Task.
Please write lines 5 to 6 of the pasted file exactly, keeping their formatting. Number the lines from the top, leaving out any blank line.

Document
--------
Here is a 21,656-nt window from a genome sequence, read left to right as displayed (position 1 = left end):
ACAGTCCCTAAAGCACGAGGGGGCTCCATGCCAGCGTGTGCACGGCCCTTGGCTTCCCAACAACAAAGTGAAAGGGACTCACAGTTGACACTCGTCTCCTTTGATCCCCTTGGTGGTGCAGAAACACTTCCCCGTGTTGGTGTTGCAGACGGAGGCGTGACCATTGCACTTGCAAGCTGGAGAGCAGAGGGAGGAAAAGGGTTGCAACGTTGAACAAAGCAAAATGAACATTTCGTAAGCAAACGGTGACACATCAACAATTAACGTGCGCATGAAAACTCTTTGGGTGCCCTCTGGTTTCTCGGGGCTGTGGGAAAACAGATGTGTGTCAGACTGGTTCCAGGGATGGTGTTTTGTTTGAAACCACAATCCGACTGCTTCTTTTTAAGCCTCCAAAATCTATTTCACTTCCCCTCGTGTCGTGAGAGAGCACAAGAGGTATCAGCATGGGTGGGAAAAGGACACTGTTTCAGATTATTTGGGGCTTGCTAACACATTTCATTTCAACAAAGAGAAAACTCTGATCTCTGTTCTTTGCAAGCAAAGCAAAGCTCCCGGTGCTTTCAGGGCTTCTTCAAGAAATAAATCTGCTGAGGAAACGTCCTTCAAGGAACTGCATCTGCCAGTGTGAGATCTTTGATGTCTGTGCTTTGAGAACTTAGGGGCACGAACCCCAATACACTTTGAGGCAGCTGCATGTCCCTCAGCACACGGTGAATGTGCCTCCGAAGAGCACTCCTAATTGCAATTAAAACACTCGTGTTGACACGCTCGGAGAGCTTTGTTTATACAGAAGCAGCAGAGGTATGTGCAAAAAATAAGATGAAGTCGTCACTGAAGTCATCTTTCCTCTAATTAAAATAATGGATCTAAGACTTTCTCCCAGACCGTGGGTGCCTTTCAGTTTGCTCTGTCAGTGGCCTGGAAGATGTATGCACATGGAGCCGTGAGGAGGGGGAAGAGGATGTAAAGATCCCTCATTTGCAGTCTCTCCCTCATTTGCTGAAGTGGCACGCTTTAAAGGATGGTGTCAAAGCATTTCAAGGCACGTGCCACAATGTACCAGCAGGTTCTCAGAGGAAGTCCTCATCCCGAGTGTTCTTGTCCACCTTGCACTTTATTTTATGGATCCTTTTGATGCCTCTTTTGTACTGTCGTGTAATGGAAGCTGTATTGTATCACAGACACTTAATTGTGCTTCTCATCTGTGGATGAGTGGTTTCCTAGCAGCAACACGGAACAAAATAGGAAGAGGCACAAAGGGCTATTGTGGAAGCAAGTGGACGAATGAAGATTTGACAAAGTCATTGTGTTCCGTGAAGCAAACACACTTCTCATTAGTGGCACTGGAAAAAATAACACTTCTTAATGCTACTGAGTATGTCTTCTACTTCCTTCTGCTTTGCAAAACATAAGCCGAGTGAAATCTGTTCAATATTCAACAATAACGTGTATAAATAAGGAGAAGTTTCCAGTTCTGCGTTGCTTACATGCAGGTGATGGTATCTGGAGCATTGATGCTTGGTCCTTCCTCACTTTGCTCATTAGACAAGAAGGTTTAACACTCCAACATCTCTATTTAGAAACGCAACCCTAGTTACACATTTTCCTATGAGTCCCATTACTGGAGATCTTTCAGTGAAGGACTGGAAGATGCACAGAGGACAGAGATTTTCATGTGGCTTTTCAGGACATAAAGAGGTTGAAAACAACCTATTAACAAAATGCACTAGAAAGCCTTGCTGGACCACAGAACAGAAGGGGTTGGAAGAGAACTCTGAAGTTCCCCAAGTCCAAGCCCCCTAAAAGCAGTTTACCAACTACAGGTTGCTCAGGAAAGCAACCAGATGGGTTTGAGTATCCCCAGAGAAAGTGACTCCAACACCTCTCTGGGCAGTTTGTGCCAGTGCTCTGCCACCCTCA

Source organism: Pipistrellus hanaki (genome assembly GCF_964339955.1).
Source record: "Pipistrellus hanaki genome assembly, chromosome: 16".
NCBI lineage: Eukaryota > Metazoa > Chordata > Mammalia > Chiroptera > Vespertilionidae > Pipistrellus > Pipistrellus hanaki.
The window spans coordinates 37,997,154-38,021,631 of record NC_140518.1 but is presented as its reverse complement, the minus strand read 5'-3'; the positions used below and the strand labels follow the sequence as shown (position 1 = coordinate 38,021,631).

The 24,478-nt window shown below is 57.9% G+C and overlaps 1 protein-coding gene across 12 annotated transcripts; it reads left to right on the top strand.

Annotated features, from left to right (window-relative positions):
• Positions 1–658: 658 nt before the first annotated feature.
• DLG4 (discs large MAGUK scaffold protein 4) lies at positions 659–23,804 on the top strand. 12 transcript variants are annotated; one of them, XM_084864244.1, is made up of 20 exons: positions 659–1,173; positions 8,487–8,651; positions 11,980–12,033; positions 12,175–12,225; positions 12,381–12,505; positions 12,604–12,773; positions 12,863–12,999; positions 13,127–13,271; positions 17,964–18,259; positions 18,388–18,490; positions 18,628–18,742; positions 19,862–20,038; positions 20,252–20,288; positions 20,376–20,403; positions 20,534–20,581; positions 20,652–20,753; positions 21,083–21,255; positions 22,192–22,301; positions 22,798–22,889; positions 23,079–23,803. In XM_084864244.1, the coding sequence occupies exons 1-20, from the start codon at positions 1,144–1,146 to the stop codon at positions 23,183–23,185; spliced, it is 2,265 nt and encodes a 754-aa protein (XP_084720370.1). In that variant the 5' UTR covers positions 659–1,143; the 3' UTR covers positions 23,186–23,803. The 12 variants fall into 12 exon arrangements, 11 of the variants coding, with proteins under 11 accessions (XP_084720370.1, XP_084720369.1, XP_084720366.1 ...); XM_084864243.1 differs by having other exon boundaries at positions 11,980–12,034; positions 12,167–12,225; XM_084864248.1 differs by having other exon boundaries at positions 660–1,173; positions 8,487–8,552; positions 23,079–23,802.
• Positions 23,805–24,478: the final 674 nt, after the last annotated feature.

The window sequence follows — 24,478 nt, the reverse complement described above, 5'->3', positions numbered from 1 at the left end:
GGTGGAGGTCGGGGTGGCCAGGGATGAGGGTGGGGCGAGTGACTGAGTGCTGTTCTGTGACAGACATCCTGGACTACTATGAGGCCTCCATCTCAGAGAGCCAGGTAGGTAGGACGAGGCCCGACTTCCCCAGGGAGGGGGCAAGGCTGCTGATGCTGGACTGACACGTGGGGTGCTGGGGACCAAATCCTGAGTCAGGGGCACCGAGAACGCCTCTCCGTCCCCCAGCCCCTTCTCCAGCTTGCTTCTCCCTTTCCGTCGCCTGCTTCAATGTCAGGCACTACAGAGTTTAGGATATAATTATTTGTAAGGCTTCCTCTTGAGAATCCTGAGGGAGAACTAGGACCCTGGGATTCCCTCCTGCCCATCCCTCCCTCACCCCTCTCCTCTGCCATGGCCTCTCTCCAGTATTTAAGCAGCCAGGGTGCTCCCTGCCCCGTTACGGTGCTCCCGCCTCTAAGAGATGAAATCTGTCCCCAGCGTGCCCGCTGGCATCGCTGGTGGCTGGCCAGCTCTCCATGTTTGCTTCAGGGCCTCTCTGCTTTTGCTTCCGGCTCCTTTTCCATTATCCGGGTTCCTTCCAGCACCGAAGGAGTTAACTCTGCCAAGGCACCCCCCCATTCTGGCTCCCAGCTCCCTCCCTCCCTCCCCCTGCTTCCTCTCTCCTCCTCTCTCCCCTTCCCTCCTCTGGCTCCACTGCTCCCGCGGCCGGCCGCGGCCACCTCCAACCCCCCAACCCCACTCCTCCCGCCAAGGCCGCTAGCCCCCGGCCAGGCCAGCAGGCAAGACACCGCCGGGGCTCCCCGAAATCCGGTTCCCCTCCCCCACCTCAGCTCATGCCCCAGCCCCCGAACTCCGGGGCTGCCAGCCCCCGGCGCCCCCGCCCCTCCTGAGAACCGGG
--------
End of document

NCBI lineage: Eukaryota > Metazoa > Chordata > Mammalia > Chiroptera > Vespertilionidae > Pipistrellus > Pipistrellus hanaki.
The window spans coordinates 37,997,154-38,021,631 of record NC_140518.1 but is presented as its reverse complement, the minus strand read 5'-3'; the positions used below and the strand labels follow the sequence as shown (position 1 = coordinate 38,021,631).